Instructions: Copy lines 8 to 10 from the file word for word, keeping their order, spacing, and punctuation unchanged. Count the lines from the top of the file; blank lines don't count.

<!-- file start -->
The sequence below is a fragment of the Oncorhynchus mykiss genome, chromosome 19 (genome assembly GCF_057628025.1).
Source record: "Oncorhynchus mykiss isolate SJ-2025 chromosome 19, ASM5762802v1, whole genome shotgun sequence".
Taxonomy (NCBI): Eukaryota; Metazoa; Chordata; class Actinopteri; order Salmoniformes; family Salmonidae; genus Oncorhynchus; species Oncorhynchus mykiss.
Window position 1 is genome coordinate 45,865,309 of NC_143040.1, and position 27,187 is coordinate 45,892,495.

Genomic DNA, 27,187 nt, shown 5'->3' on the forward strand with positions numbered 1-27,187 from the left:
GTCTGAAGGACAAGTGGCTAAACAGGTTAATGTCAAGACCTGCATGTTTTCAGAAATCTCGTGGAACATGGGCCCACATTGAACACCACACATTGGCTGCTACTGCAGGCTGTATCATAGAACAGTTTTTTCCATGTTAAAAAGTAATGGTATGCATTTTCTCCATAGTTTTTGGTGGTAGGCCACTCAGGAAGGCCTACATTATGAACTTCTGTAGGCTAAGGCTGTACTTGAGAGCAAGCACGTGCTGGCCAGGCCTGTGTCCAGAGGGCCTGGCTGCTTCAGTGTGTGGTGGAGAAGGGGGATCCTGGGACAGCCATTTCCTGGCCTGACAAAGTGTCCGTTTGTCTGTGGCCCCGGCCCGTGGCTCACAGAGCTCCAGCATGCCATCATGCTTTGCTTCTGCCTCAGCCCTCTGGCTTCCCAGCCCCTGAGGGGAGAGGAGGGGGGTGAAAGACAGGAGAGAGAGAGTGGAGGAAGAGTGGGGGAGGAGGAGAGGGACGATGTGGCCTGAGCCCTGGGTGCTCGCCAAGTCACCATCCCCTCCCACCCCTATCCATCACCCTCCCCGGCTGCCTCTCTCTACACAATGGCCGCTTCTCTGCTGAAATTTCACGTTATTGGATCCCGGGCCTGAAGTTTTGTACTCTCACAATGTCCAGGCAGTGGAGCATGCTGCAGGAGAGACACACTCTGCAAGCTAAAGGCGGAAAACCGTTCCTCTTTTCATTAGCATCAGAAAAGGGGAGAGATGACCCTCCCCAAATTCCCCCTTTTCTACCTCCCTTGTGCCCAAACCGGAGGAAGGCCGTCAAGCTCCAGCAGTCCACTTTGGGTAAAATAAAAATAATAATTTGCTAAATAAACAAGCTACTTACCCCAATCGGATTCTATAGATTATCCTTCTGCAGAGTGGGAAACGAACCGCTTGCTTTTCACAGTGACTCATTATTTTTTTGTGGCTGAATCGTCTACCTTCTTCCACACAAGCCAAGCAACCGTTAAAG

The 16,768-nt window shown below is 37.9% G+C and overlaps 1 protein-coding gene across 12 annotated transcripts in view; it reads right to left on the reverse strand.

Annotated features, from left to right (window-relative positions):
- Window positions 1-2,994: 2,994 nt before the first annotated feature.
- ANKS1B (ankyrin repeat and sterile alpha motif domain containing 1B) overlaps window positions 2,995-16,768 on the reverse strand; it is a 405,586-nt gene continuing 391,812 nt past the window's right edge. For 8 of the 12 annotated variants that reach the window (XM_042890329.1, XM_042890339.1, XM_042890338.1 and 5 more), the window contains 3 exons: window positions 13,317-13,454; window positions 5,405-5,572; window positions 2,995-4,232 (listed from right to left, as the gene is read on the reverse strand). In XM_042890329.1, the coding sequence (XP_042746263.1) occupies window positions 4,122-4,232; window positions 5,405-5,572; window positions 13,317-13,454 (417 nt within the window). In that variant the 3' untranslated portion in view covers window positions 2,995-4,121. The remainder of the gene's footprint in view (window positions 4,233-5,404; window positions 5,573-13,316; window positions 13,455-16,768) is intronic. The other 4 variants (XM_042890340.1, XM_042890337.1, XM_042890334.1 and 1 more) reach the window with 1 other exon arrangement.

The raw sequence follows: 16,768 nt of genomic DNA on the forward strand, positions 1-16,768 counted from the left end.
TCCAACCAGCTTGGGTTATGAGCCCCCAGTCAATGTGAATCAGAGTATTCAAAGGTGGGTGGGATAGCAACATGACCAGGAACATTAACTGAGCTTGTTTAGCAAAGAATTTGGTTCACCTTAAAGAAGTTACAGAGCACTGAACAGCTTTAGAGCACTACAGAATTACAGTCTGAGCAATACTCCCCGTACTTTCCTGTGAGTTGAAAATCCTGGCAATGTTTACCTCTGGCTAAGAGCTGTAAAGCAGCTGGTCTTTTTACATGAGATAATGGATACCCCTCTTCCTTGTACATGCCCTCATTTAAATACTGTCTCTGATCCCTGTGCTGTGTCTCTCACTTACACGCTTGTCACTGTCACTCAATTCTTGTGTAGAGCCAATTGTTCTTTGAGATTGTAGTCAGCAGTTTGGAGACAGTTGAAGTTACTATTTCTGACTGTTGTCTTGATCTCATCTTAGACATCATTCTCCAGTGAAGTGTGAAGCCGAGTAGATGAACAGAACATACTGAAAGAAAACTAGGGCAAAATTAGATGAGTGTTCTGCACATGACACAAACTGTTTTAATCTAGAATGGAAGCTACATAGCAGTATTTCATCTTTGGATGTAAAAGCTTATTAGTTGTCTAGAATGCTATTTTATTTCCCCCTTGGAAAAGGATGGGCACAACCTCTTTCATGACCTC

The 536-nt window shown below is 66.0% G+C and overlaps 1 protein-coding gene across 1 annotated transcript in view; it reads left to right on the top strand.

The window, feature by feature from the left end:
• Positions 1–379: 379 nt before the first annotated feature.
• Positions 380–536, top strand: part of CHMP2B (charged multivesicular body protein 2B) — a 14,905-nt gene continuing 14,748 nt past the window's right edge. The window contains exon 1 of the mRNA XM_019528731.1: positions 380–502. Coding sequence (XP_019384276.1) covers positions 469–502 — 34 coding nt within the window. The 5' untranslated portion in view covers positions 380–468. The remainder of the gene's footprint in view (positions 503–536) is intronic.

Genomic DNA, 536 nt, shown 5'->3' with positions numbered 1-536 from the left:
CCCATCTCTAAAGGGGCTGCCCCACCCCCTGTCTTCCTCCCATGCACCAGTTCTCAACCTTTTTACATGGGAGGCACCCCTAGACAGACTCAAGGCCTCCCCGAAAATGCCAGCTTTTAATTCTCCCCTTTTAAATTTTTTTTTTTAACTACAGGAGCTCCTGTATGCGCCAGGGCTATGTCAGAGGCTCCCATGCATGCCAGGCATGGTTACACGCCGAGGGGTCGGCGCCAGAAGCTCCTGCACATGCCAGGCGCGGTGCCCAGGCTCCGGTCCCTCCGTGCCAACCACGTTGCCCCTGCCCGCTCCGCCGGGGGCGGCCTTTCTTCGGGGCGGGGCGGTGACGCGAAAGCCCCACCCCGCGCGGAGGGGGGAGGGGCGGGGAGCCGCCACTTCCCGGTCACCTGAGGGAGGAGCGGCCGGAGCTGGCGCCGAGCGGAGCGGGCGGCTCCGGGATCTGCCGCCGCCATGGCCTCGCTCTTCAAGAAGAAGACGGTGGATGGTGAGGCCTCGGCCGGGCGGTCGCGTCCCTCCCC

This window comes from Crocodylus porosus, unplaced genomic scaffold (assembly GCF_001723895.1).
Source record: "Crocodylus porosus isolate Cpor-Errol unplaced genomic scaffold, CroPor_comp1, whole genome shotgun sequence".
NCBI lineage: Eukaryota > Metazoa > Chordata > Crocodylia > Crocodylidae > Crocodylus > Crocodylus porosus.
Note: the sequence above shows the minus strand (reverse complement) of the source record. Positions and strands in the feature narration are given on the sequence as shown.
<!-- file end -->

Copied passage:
Annotated features, from left to right (window-relative positions):
- Window positions 1-2,994: 2,994 nt before the first annotated feature.
- ANKS1B (ankyrin repeat and sterile alpha motif domain containing 1B) overlaps window positions 2,995-16,768 on the reverse strand; it is a 405,586-nt gene continuing 391,812 nt past the window's right edge. For 8 of the 12 annotated variants that reach the window (XM_042890329.1, XM_042890339.1, XM_042890338.1 and 5 more), the window contains 3 exons: window positions 13,317-13,454; window positions 5,405-5,572; window positions 2,995-4,232 (listed from right to left, as the gene is read on the reverse strand). In XM_042890329.1, the coding sequence (XP_042746263.1) occupies window positions 4,122-4,232; window positions 5,405-5,572; window positions 13,317-13,454 (417 nt within the window). In that variant the 3' untranslated portion in view covers window positions 2,995-4,121. The remainder of the gene's footprint in view (window positions 4,233-5,404; window positions 5,573-13,316; window positions 13,455-16,768) is intronic. The other 4 variants (XM_042890340.1, XM_042890337.1, XM_042890334.1 and 1 more) reach the window with 1 other exon arrangement.